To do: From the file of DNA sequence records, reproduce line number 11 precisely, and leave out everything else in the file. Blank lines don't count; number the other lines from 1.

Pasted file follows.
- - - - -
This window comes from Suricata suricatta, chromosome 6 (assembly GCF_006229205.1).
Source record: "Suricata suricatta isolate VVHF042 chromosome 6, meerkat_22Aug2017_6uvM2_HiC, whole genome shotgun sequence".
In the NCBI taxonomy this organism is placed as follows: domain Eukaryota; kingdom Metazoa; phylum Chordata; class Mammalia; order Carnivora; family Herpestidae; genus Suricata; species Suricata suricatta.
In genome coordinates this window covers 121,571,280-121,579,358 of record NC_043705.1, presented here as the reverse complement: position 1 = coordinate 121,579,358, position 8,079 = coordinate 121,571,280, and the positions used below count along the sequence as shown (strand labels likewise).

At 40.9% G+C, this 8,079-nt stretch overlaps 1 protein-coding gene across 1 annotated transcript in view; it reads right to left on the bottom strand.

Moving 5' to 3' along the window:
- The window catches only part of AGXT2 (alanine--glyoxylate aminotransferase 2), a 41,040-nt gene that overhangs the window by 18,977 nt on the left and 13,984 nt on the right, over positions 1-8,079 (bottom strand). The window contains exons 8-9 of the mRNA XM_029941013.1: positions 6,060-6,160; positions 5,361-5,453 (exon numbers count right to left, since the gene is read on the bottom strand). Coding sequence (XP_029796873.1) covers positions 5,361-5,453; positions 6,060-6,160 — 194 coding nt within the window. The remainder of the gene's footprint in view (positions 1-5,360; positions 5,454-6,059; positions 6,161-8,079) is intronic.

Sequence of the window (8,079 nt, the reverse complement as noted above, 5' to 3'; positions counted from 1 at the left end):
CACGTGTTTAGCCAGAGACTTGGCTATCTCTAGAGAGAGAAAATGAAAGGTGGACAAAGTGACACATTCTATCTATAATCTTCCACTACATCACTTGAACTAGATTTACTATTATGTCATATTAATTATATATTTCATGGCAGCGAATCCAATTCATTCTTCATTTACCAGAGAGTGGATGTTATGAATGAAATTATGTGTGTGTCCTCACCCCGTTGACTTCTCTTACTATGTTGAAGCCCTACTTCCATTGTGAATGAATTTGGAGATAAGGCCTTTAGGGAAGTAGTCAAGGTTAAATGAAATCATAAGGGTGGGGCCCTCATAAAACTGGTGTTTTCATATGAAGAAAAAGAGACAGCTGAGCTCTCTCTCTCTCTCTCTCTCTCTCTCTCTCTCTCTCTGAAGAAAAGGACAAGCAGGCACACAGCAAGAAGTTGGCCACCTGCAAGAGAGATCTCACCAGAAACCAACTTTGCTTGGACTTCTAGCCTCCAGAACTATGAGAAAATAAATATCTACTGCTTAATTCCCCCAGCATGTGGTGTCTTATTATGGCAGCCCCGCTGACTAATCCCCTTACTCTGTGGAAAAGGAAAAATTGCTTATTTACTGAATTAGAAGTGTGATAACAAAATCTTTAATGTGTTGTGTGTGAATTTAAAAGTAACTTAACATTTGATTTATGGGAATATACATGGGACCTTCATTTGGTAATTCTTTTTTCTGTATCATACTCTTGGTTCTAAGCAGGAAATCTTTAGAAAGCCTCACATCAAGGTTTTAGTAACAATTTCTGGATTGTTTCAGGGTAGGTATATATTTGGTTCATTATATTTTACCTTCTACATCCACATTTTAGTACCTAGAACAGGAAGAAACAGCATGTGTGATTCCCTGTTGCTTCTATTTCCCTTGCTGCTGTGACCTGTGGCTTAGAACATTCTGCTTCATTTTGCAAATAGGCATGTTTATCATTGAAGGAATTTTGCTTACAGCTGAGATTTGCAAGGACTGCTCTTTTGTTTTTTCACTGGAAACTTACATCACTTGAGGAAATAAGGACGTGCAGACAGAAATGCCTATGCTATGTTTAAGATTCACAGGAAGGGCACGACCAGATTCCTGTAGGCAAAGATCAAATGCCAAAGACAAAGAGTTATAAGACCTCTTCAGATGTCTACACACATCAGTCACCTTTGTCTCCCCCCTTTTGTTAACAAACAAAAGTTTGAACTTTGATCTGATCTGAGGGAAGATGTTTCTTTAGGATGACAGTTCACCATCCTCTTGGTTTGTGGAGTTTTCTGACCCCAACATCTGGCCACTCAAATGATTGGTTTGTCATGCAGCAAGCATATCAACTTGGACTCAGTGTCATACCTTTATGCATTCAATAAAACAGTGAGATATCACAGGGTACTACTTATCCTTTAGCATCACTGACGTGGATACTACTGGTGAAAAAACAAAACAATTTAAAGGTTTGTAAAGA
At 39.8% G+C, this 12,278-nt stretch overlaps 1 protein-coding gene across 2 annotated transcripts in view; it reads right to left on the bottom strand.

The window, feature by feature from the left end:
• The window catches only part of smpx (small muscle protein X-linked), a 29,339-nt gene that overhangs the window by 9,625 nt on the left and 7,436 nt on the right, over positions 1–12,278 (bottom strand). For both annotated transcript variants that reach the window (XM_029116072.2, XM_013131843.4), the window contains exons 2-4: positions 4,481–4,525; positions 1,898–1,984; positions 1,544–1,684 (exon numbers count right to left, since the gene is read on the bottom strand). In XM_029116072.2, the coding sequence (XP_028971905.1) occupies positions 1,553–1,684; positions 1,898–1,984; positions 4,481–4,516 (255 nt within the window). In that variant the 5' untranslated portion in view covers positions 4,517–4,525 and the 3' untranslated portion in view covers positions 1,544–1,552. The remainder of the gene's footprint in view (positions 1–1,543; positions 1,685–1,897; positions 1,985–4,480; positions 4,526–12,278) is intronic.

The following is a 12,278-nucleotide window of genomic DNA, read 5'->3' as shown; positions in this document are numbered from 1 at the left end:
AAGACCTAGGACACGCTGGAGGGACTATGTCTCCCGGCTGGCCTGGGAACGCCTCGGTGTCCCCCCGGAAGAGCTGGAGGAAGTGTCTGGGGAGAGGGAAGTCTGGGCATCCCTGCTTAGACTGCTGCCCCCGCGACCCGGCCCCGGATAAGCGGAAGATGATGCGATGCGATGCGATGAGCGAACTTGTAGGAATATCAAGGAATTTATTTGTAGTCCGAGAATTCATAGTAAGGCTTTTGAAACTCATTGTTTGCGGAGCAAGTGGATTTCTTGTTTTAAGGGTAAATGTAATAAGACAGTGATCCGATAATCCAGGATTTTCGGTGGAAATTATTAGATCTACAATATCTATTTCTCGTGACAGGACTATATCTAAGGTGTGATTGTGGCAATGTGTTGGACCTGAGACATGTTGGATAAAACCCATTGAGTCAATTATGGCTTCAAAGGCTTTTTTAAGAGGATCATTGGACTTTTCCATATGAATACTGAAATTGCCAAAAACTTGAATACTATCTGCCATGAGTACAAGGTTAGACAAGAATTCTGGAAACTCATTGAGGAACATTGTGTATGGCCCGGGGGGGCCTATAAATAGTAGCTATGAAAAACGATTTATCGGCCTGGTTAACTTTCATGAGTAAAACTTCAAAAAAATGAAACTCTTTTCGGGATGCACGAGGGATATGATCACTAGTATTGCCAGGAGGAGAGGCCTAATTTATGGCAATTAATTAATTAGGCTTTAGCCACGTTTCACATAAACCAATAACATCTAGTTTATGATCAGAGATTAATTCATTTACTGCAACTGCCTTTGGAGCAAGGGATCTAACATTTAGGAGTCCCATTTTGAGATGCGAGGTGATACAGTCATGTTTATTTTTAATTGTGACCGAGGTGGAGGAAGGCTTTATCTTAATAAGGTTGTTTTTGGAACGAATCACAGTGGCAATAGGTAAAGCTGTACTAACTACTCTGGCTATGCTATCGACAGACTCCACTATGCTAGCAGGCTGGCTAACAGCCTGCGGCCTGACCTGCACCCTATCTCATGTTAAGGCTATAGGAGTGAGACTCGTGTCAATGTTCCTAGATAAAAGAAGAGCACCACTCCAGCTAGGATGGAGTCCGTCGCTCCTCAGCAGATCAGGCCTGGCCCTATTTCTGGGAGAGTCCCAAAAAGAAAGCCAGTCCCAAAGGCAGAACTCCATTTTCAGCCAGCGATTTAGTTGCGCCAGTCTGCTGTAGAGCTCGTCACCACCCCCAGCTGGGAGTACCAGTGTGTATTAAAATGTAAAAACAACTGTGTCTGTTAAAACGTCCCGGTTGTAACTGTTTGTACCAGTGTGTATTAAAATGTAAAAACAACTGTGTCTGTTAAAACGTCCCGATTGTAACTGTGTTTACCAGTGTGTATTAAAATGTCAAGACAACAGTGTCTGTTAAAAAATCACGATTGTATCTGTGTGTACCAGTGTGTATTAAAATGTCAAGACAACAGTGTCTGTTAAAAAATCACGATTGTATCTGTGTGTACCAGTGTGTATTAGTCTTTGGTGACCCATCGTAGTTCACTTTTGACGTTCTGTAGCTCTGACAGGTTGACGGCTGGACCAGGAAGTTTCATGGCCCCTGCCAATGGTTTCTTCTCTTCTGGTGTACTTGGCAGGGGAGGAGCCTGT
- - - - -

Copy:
The window, feature by feature from the left end: